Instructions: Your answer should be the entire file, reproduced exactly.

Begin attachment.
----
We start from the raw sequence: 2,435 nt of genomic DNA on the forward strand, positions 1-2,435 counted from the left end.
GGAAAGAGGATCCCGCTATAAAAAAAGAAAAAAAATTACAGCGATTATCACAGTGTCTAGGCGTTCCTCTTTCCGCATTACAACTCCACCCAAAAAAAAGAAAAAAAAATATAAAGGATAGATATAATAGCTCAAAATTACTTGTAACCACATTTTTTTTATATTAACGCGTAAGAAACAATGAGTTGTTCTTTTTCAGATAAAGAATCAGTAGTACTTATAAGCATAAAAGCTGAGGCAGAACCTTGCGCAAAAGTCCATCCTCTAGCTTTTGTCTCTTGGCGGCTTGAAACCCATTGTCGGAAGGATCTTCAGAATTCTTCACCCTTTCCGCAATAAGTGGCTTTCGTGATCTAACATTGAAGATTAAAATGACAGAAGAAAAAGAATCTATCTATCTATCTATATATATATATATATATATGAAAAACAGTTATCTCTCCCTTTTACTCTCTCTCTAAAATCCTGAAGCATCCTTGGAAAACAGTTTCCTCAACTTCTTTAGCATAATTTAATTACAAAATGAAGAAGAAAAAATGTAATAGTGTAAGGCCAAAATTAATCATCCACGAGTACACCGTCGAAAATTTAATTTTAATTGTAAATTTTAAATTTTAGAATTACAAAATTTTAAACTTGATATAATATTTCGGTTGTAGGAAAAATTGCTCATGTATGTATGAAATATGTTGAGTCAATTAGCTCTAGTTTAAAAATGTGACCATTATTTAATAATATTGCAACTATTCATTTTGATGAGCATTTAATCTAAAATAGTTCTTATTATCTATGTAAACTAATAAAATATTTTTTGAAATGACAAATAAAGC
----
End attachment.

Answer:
We start from the raw sequence: 2,435 nt of genomic DNA on the forward strand, positions 1-2,435 counted from the left end.
GGAAAGAGGATCCCGCTATAAAAAAAGAAAAAAAATTACAGCGATTATCACAGTGTCTAGGCGTTCCTCTTTCCGCATTACAACTCCACCCAAAAAAAAGAAAAAAAAATATAAAGGATAGATATAATAGCTCAAAATTACTTGTAACCACATTTTTTTTATATTAACGCGTAAGAAACAATGAGTTGTTCTTTTTCAGATAAAGAATCAGTAGTACTTATAAGCATAAAAGCTGAGGCAGAACCTTGCGCAAAAGTCCATCCTCTAGCTTTTGTCTCTTGGCGGCTTGAAACCCATTGTCGGAAGGATCTTCAGAATTCTTCACCCTTTCCGCAATAAGTGGCTTTCGTGATCTAACATTGAAGATTAAAATGACAGAAGAAAAAGAATCTATCTATCTATCTATATATATATATATATATATGAAAAACAGTTATCTCTCCCTTTTACTCTCTCTCTAAAATCCTGAAGCATCCTTGGAAAACAGTTTCCTCAACTTCTTTAGCATAATTTAATTACAAAATGAAGAAGAAAAAATGTAATAGTGTAAGGCCAAAATTAATCATCCACGAGTACACCGTCGAAAATTTAATTTTAATTGTAAATTTTAAATTTTAGAATTACAAAATTTTAAACTTGATATAATATTTCGGTTGTAGGAAAAATTGCTCATGTATGTATGAAATATGTTGAGTCAATTAGCTCTAGTTTAAAAATGTGACCATTATTTAATAATATTGCAACTATTCATTTTGATGAGCATTTAATCTAAAATAGTTCTTATTATCTATGTAAACTAATAAAATATTTTTTGAAATGACAAATAAAGC